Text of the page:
BOSTON (CBS) — Well for a week we’ve had the perfect Christmas snow on the ground. It’s been festive and has set the mood, but snow is always rented and not owned. It’s due to be returned to the atmosphere by Christmas morning. Instead of a White Christmas, this one will be in the most 2020 style imaginable. A soaking, windy, record warm meltdown.
The biggest headline for this extremely unusual storm system is the wind, which will be powered by one of the stronger low-level jet streams you’ll ever see this time of year. This is a “river of wind” just a couple thousand feet up, that will be roaring at 75-85 knots on Christmas morning. Not all of that will make it to us on the ground, but widespread 40-65mph gusts from the south are expected with some isolated 65-75mph gusts possible across high terrain (like Blue Hill).
The strongest winds will roar through between roughly 7 a.m. and noon Christmas day, accompanied by very heavy rainfall. It would be a good idea to prepare for a Christmas Day without power, because certainly thousands of people are going to lose it for a time. Power up electronics, have batteries ready to go, and it may be wise to take down some Christmas decorations (inflatables, etc) outside before going to bed Christmas Eve. Also a good idea to avoid parking under trees, if possible.
That wind will be delivering a near-record warm air mass straight from the tropics that will have Santa wearing shorts. We’ll soar well into the 50s on Thursday (Christmas Eve Day) and see those readings rise overnight. By the time we start tearing into presents under the tree, some low 60s could push in. This will threaten some all-time Christmas highs in the area, which were just set in 2015.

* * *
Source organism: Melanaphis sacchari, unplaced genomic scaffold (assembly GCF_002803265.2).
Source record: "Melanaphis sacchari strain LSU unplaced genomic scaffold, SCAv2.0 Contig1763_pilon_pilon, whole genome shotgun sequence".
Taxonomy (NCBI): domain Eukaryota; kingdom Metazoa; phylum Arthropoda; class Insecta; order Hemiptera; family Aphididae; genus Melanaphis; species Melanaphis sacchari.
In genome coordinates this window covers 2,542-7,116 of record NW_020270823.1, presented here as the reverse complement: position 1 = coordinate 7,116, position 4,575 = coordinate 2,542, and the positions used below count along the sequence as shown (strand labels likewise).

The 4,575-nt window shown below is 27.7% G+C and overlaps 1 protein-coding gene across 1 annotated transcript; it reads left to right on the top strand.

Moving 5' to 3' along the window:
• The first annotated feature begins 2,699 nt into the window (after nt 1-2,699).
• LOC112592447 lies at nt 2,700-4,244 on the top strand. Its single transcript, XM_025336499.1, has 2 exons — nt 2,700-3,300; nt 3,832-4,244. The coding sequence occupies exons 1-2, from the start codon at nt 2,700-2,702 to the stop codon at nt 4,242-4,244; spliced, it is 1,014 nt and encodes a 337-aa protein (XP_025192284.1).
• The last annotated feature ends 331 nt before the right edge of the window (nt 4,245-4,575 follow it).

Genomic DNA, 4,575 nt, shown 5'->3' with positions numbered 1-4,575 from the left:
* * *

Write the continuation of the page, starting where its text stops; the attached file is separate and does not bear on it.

Coming along for the ride will be exceptionally humid air with dewpoints nearing 60F. Winter dewpoints near 60F have only occurred a few times in the past 140+ years, so this is rare air. Dewpoints like these are also the most efficient way of chewing up snow cover as they help break the icy molecular bonds and chew the snowy landscape apart rapidly. We’re expecting a near/total loss of snow cover across southern New England by late Christmas morning.
Runoff from that snowmelt will be added to 1-3″ of heavy rainfall, steadiest Christmas morning to early afternoon. Lots of poor drainage flooding will be likely, and you’ll want to keep a close eye on the basements. Sump pumps will be busy! The rain, plus snowmelt, makes this effectively a 3-4″ rainstorm. Rapid rises on smaller rivers and streams will be likely. And don’t be surprised to hear rumbles of thunder as a line of downpours and storms will push across by late morning.
When does it all wind down? It looks like the rainfall will slowly push eastward by the evening, with a drying trend overnight. Temperatures will also start to return to normal and will be subfreezing for most of the area by the time we wake up on Saturday. Fortunately, it will be a much quieter weekend with bright skies and highs in the 30s both days.